PLS’ Universal Debug Engine 4.2 enables real multicore debugging -

PLS’ Universal Debug Engine 4.2 enables real multicore debugging


Version 4.2 of he Universal Debug Engine (UDE) from PLS Programmierbare Logik & Systeme features greatly enhanced control and test methods for multicore targets, optimized visualization options during system level testing, as well as dedicated support for a wide range of the very latest 32-bit multicore SoCs.

The trace framework of the Universal Debug Engine 4.2 has also been equipped with numerous new features. For example, relocation of the data processing in a separate process not only increases the speed of the evaluation, but also allows persistent storage of trace sessions for analysis at a later time without direct access to the target. Furthermore, comprehensive filters and the possibility to individually color recorded events of various trace sources simplify a clear presentation of the results.

An enhancement of the proven Universal Emulation Configurator (UEC) of the Universal Debug Engine (UDE) ensures an even more efficient use of the Emulation Devices offered by Infineon, Freescale and STMicroelectronics for some SoCs. Programming of the additional trigger logic contained on the Emulation Devices is performed by a graphical configuration of trace tasks, by which signals and actions are linked via a state machine.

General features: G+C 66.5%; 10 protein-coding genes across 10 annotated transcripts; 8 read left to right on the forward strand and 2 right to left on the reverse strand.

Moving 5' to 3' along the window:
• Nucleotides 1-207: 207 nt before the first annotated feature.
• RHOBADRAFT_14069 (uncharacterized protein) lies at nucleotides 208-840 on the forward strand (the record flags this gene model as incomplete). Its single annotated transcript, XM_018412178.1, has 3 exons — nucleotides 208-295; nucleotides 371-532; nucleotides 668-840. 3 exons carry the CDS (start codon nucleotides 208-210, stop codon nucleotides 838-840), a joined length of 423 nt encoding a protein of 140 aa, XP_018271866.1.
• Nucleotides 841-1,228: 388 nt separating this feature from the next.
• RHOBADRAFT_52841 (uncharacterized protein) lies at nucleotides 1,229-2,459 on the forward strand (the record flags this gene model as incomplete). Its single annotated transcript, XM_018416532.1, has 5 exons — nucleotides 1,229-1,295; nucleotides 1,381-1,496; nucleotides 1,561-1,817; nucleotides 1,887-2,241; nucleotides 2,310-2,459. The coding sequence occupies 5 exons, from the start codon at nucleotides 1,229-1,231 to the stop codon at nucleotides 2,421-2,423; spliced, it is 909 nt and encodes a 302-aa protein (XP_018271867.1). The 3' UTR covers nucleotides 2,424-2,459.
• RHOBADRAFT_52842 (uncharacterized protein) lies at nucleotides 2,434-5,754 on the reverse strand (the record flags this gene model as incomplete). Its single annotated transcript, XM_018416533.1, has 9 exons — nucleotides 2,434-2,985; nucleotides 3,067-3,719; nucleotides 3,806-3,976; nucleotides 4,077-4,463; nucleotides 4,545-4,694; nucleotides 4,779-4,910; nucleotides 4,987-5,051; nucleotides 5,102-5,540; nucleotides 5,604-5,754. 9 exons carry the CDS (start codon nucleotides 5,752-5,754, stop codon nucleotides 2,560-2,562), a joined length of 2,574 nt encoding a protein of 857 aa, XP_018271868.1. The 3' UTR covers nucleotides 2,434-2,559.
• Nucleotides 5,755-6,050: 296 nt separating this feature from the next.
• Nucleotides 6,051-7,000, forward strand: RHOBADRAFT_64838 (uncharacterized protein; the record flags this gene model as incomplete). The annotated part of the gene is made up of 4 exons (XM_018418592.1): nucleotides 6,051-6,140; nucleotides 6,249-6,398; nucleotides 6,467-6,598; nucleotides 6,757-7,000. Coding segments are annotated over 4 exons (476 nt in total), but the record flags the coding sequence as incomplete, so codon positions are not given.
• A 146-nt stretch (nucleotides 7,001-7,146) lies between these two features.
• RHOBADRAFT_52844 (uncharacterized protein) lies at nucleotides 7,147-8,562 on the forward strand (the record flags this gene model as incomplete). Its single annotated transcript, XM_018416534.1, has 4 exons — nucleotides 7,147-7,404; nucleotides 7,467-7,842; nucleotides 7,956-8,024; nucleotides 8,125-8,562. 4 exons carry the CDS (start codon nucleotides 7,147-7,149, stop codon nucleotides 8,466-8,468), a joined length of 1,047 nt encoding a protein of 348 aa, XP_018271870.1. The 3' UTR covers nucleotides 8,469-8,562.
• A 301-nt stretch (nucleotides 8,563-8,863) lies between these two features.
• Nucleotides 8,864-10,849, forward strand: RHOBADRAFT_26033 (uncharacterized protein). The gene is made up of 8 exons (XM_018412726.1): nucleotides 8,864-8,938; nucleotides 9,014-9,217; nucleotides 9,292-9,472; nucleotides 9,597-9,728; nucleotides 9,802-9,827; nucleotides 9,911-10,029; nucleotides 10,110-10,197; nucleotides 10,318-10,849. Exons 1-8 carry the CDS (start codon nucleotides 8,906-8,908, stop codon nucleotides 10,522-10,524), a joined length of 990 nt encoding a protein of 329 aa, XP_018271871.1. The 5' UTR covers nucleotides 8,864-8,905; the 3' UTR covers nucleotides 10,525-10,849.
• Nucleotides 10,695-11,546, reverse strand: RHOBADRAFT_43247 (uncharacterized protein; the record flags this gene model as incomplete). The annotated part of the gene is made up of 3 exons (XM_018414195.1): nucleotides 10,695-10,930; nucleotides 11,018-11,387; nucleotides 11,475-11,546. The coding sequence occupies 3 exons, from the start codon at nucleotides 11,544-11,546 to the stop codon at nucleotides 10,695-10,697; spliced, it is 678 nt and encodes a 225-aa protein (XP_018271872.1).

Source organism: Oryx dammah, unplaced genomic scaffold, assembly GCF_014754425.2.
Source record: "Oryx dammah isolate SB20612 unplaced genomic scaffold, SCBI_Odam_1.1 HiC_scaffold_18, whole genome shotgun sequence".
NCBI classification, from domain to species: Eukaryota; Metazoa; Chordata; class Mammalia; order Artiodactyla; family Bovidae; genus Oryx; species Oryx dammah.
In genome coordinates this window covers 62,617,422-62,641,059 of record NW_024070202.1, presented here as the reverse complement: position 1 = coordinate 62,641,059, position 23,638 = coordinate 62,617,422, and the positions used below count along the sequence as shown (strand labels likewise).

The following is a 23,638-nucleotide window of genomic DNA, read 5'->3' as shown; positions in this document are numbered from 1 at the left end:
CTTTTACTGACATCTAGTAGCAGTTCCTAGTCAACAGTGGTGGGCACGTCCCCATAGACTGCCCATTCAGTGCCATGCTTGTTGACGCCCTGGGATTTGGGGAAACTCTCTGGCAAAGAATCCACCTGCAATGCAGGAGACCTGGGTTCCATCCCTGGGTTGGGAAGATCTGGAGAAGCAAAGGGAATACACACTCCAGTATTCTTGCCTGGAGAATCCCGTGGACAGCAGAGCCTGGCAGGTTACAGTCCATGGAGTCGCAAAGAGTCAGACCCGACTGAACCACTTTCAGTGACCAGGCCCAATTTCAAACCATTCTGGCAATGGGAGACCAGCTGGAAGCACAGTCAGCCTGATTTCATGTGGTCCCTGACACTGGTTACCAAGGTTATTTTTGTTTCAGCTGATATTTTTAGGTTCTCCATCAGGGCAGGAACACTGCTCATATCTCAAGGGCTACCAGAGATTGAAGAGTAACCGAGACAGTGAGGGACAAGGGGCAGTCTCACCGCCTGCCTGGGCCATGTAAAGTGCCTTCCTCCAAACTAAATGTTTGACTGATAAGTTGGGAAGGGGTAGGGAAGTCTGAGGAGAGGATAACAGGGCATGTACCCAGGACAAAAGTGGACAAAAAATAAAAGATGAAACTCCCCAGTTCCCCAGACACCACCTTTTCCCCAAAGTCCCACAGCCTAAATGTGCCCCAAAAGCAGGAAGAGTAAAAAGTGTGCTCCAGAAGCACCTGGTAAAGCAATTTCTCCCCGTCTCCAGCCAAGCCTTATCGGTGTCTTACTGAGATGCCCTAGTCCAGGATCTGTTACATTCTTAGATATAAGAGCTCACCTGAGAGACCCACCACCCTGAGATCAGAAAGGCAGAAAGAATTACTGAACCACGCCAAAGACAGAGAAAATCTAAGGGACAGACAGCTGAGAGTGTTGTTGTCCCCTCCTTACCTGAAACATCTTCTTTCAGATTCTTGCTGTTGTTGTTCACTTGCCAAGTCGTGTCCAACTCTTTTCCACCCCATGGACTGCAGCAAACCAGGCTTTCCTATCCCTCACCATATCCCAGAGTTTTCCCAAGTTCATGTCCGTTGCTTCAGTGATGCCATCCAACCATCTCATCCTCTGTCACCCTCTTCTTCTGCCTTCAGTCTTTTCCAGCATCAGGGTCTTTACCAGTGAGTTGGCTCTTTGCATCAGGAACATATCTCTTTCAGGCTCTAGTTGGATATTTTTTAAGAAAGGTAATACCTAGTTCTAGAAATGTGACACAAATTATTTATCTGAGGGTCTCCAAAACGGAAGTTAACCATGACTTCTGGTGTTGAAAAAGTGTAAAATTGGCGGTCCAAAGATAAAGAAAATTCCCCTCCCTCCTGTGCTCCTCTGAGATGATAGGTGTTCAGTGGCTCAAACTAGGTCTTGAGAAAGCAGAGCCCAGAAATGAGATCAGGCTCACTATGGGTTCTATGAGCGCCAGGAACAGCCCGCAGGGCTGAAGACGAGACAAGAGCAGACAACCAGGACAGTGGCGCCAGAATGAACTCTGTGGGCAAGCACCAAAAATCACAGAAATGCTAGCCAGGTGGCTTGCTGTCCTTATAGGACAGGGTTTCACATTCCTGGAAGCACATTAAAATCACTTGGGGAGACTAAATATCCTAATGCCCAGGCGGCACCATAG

With PLS’ Universal Access Device 3+ (UAD3+), a hardware tool with 4 GB external trace memory is available for recording trace data. An Aurora trace pod supports four serial high-speed lanes each with 3.25 gigabit per second (Gbit/s) transfer rate and a parallel trace pod for recording signals up to 500 MHz.

A fast and safe evaluation of immense volumes of trace data is supported by a new module that complies with ISO 26262 requirements, which for the first time also enables coverage analysis of optimized code. At the same time, the DWARF format that is typically used for debugging information has been extended so that control flow changes triggered by the compiler are recognizable for the debugger. In addition to bar graphs for a quick overview, the report generated contains a detailed list of statement and branch coverage per function, source text lines and individual machine instructions. Likewise, code not executed, only partially covered areas of code or jumps not executed can be located very quickly. The report can be used as proof of the software quality assurance in the context of the documents required by the ISO 262626 standard.

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